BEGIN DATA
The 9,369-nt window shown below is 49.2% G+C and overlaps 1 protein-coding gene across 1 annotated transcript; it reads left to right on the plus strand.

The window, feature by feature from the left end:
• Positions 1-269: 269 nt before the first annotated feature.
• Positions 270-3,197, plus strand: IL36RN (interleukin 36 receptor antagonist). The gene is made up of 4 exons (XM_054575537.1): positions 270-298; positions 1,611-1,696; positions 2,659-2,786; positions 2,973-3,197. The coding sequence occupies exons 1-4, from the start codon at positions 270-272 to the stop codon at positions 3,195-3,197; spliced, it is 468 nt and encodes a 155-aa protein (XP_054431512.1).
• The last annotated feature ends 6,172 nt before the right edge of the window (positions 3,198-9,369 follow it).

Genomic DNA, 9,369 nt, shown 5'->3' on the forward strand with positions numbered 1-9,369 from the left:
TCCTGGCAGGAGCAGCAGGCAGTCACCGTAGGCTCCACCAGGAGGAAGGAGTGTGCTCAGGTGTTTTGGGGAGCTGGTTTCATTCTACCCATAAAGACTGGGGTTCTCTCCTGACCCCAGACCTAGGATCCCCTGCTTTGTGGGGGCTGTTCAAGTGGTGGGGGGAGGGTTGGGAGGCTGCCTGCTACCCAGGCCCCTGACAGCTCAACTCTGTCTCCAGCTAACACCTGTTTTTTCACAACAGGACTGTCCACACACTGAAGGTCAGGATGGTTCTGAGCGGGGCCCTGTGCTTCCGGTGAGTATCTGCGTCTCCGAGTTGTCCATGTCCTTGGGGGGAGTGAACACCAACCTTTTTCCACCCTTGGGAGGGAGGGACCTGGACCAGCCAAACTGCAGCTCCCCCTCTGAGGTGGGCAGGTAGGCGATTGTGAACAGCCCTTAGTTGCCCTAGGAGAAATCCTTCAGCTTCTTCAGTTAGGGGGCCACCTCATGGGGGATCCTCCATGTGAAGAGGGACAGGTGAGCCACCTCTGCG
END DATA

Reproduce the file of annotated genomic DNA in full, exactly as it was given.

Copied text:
The 9,369-nt window shown below is 49.2% G+C and overlaps 1 protein-coding gene across 1 annotated transcript; it reads left to right on the plus strand.

The window, feature by feature from the left end:
• Positions 1-269: 269 nt before the first annotated feature.
• Positions 270-3,197, plus strand: IL36RN (interleukin 36 receptor antagonist). The gene is made up of 4 exons (XM_054575537.1): positions 270-298; positions 1,611-1,696; positions 2,659-2,786; positions 2,973-3,197. The coding sequence occupies exons 1-4, from the start codon at positions 270-272 to the stop codon at positions 3,195-3,197; spliced, it is 468 nt and encodes a 155-aa protein (XP_054431512.1).
• The last annotated feature ends 6,172 nt before the right edge of the window (positions 3,198-9,369 follow it).

Genomic DNA, 9,369 nt, shown 5'->3' on the forward strand with positions numbered 1-9,369 from the left:
TCCTGGCAGGAGCAGCAGGCAGTCACCGTAGGCTCCACCAGGAGGAAGGAGTGTGCTCAGGTGTTTTGGGGAGCTGGTTTCATTCTACCCATAAAGACTGGGGTTCTCTCCTGACCCCAGACCTAGGATCCCCTGCTTTGTGGGGGCTGTTCAAGTGGTGGGGGGAGGGTTGGGAGGCTGCCTGCTACCCAGGCCCCTGACAGCTCAACTCTGTCTCCAGCTAACACCTGTTTTTTCACAACAGGACTGTCCACACACTGAAGGTCAGGATGGTTCTGAGCGGGGCCCTGTGCTTCCGGTGAGTATCTGCGTCTCCGAGTTGTCCATGTCCTTGGGGGGAGTGAACACCAACCTTTTTCCACCCTTGGGAGGGAGGGACCTGGACCAGCCAAACTGCAGCTCCCCCTCTGAGGTGGGCAGGTAGGCGATTGTGAACAGCCCTTAGTTGCCCTAGGAGAAATCCTTCAGCTTCTTCAGTTAGGGGGCCACCTCATGGGGGATCCTCCATGTGAAGAGGGACAGGTGAGCCACCTCTGCG